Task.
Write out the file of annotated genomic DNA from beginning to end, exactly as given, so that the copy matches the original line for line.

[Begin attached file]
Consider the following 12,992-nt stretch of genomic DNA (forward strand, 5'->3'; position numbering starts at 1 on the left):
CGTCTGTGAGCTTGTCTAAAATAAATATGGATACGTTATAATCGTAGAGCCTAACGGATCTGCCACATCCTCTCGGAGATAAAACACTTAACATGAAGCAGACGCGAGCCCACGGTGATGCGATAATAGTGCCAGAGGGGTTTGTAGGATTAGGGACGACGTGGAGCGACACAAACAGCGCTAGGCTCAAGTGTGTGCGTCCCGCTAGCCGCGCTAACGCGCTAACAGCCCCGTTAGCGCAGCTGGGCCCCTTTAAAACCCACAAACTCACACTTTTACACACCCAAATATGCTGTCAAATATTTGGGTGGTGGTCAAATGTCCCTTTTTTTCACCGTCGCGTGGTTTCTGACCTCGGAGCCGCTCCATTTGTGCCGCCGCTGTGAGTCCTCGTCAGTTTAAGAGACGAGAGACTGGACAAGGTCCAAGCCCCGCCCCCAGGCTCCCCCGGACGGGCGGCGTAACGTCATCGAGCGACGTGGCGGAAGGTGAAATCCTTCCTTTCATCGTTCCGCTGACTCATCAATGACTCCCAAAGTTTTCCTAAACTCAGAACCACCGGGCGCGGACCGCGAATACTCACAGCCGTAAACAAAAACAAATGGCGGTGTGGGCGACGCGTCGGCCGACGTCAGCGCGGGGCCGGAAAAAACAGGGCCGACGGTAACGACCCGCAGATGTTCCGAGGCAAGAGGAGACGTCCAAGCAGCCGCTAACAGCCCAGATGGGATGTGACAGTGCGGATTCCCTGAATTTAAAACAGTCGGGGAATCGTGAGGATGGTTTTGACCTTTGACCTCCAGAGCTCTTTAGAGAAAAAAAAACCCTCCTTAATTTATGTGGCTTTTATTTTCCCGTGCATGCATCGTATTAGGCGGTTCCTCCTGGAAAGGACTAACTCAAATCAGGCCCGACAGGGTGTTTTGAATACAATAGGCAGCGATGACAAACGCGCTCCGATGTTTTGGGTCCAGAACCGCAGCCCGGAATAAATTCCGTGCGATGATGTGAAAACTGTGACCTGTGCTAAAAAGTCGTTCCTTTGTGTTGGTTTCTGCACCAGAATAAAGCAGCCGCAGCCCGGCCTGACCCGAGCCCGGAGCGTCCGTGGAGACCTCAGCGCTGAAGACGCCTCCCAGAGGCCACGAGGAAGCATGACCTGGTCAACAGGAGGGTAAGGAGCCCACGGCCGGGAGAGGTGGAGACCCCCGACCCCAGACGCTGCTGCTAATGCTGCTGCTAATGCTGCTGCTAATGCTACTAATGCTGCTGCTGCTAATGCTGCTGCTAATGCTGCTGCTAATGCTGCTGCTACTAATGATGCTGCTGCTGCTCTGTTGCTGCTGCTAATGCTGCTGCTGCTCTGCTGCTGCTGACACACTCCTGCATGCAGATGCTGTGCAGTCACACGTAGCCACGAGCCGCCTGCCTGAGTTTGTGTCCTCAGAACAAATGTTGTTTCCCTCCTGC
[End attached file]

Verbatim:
Consider the following 12,992-nt stretch of genomic DNA (forward strand, 5'->3'; position numbering starts at 1 on the left):
CGTCTGTGAGCTTGTCTAAAATAAATATGGATACGTTATAATCGTAGAGCCTAACGGATCTGCCACATCCTCTCGGAGATAAAACACTTAACATGAAGCAGACGCGAGCCCACGGTGATGCGATAATAGTGCCAGAGGGGTTTGTAGGATTAGGGACGACGTGGAGCGACACAAACAGCGCTAGGCTCAAGTGTGTGCGTCCCGCTAGCCGCGCTAACGCGCTAACAGCCCCGTTAGCGCAGCTGGGCCCCTTTAAAACCCACAAACTCACACTTTTACACACCCAAATATGCTGTCAAATATTTGGGTGGTGGTCAAATGTCCCTTTTTTTCACCGTCGCGTGGTTTCTGACCTCGGAGCCGCTCCATTTGTGCCGCCGCTGTGAGTCCTCGTCAGTTTAAGAGACGAGAGACTGGACAAGGTCCAAGCCCCGCCCCCAGGCTCCCCCGGACGGGCGGCGTAACGTCATCGAGCGACGTGGCGGAAGGTGAAATCCTTCCTTTCATCGTTCCGCTGACTCATCAATGACTCCCAAAGTTTTCCTAAACTCAGAACCACCGGGCGCGGACCGCGAATACTCACAGCCGTAAACAAAAACAAATGGCGGTGTGGGCGACGCGTCGGCCGACGTCAGCGCGGGGCCGGAAAAAACAGGGCCGACGGTAACGACCCGCAGATGTTCCGAGGCAAGAGGAGACGTCCAAGCAGCCGCTAACAGCCCAGATGGGATGTGACAGTGCGGATTCCCTGAATTTAAAACAGTCGGGGAATCGTGAGGATGGTTTTGACCTTTGACCTCCAGAGCTCTTTAGAGAAAAAAAAACCCTCCTTAATTTATGTGGCTTTTATTTTCCCGTGCATGCATCGTATTAGGCGGTTCCTCCTGGAAAGGACTAACTCAAATCAGGCCCGACAGGGTGTTTTGAATACAATAGGCAGCGATGACAAACGCGCTCCGATGTTTTGGGTCCAGAACCGCAGCCCGGAATAAATTCCGTGCGATGATGTGAAAACTGTGACCTGTGCTAAAAAGTCGTTCCTTTGTGTTGGTTTCTGCACCAGAATAAAGCAGCCGCAGCCCGGCCTGACCCGAGCCCGGAGCGTCCGTGGAGACCTCAGCGCTGAAGACGCCTCCCAGAGGCCACGAGGAAGCATGACCTGGTCAACAGGAGGGTAAGGAGCCCACGGCCGGGAGAGGTGGAGACCCCCGACCCCAGACGCTGCTGCTAATGCTGCTGCTAATGCTGCTGCTAATGCTACTAATGCTGCTGCTGCTAATGCTGCTGCTAATGCTGCTGCTAATGCTGCTGCTACTAATGATGCTGCTGCTGCTCTGTTGCTGCTGCTAATGCTGCTGCTGCTCTGCTGCTGCTGACACACTCCTGCATGCAGATGCTGTGCAGTCACACGTAGCCACGAGCCGCCTGCCTGAGTTTGTGTCCTCAGAACAAATGTTGTTTCCCTCCTGC